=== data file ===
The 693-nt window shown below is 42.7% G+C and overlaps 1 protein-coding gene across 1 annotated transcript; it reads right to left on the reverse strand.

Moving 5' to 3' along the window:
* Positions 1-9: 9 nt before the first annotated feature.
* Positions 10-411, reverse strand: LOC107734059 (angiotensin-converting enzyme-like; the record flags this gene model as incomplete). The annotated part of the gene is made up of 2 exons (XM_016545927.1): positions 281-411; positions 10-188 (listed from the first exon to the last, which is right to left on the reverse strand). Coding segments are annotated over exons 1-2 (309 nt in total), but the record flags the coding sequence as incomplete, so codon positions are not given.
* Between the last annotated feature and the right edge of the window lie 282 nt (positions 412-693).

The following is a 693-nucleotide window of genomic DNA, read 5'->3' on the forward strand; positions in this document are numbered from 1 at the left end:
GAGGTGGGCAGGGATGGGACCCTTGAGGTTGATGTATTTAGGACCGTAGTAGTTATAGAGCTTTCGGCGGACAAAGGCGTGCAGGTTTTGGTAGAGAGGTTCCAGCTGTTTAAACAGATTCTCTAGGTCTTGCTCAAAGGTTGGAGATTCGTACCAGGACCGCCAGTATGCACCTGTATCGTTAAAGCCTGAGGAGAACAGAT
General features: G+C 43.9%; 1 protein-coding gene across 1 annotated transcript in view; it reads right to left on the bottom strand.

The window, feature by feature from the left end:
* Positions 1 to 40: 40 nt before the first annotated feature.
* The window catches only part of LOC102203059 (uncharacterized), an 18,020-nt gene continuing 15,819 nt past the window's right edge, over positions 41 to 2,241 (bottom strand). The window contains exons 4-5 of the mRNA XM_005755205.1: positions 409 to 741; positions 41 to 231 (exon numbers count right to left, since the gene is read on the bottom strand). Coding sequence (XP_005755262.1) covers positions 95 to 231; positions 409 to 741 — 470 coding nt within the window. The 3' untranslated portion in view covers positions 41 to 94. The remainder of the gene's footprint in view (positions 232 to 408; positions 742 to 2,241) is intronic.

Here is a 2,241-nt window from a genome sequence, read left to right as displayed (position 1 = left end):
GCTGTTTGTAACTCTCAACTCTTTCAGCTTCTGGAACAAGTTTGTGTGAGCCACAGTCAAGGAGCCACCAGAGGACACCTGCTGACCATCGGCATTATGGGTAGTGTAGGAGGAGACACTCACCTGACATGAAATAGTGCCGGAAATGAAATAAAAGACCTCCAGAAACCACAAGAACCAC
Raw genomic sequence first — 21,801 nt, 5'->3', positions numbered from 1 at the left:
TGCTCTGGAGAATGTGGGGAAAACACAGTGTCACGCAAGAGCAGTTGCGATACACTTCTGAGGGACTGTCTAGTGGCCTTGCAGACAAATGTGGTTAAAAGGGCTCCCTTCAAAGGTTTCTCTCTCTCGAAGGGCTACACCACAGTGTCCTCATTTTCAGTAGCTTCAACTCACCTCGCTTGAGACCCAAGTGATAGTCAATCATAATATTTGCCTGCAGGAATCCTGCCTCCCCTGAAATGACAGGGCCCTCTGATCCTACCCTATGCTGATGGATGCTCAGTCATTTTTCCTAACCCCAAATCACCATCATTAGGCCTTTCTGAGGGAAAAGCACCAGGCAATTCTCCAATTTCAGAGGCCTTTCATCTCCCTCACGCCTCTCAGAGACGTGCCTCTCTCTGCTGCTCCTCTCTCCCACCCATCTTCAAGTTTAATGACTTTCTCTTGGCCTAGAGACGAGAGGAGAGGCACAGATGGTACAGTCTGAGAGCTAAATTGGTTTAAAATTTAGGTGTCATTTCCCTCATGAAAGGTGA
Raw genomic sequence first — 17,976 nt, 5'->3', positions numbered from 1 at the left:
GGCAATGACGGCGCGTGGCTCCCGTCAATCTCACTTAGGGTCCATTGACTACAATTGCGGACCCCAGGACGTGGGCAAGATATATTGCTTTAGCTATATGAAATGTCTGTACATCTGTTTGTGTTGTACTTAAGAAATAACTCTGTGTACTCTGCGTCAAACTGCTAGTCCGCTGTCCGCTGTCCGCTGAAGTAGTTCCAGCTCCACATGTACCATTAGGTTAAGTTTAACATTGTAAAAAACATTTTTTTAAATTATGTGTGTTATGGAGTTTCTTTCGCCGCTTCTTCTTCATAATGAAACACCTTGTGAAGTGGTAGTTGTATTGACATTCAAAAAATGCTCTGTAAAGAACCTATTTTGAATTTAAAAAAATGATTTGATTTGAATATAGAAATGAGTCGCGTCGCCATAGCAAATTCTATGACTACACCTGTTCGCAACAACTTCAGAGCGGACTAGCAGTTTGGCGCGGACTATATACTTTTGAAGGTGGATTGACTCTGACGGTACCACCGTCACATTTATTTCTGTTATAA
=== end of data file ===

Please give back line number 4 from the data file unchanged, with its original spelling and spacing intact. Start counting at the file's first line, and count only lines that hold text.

* Positions 10-411, reverse strand: LOC107734059 (angiotensin-converting enzyme-like; the record flags this gene model as incomplete). The annotated part of the gene is made up of 2 exons (XM_016545927.1): positions 281-411; positions 10-188 (listed from the first exon to the last, which is right to left on the reverse strand). Coding segments are annotated over exons 1-2 (309 nt in total), but the record flags the coding sequence as incomplete, so codon positions are not given.